Obama: Debt limit increase can't be tied to spending cuts

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WASHINGTON (AP) -- President Barack Obama is demanding that Congress quickly raise the nation's $16.4 trillion debt limit, telling reporters, "we are not a deadbeat nation."

At a White House news conference less than a week before he takes the oath of office for a second term, Obama warned that if the nation's borrowing authority isn't extended, "Social Security benefits and veterans' checks will be delayed."

And he's warning Republicans not to insist on cuts to government spending in exchange for raising the debt limit. He says, "They will not collect a ransom in exchange for not crashing the economy." He said he's willing to consider deficit reductions, but that the steps will have to be taken independently from a vote to raise the debt limit.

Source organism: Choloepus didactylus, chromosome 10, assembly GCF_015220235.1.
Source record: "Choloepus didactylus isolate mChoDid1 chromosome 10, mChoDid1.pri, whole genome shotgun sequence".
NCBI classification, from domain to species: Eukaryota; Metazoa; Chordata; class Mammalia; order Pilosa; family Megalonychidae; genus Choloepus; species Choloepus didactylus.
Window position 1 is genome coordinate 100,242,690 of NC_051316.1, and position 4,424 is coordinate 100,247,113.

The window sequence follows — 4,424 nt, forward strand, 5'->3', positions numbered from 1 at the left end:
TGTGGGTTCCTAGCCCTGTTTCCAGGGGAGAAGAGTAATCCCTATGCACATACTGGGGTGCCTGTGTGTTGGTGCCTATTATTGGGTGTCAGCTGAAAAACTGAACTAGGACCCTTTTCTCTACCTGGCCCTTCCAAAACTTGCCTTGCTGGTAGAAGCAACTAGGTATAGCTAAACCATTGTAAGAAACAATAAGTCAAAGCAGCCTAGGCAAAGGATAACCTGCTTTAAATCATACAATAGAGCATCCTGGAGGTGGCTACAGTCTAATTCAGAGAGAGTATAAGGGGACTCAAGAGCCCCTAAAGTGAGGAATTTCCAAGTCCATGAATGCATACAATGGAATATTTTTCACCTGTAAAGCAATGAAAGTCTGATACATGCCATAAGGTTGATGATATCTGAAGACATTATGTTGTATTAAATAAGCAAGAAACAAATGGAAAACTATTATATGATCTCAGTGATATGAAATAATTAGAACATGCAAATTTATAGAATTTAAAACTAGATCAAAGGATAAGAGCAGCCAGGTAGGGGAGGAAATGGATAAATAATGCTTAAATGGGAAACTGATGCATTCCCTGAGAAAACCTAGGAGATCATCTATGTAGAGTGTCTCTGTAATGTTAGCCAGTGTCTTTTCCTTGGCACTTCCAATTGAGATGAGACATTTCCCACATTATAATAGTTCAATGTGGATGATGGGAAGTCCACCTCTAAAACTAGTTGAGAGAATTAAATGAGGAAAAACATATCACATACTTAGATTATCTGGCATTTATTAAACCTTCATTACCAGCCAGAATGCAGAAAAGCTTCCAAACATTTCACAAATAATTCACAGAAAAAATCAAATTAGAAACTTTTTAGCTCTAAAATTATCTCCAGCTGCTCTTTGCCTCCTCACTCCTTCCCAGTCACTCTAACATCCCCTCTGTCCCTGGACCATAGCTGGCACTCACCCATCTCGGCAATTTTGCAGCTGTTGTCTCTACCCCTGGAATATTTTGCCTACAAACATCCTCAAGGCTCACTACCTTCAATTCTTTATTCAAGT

He said letting the government shut down rather than renewing funding beyond the end of March "will hurt the economy."

In response, Senate Republican leader Mitch McConnell of Kentucky said Obama and his allies in Congress need to get serious about spending, and that the debt-limit debate is the perfect time for it.

Debt ceiling fight threatens SS checks, says Obama

WASHINGTON (AP) -- President Barack Obama says Congress' failure to raise the government's borrowing authority would delay payments of benefits to veterans and Social Security recipients. He again warned that he will not negotiate on raising the debt ceiling, aiming to pin the burden of an unprecedented default on congressional Republicans.

The government has hit its $16.4 trillion borrowing limit and is expected to run out of ways to meet all of its obligations around March 1, perhaps earlier. Republicans wants spending cuts in exchange for raising the debt ceiling.

Threatening to not raise the debt ceiling, Obama said, is "absurd."

Without an increase, the government would not have enough money to pay interest to debt holders and pay for all government programs.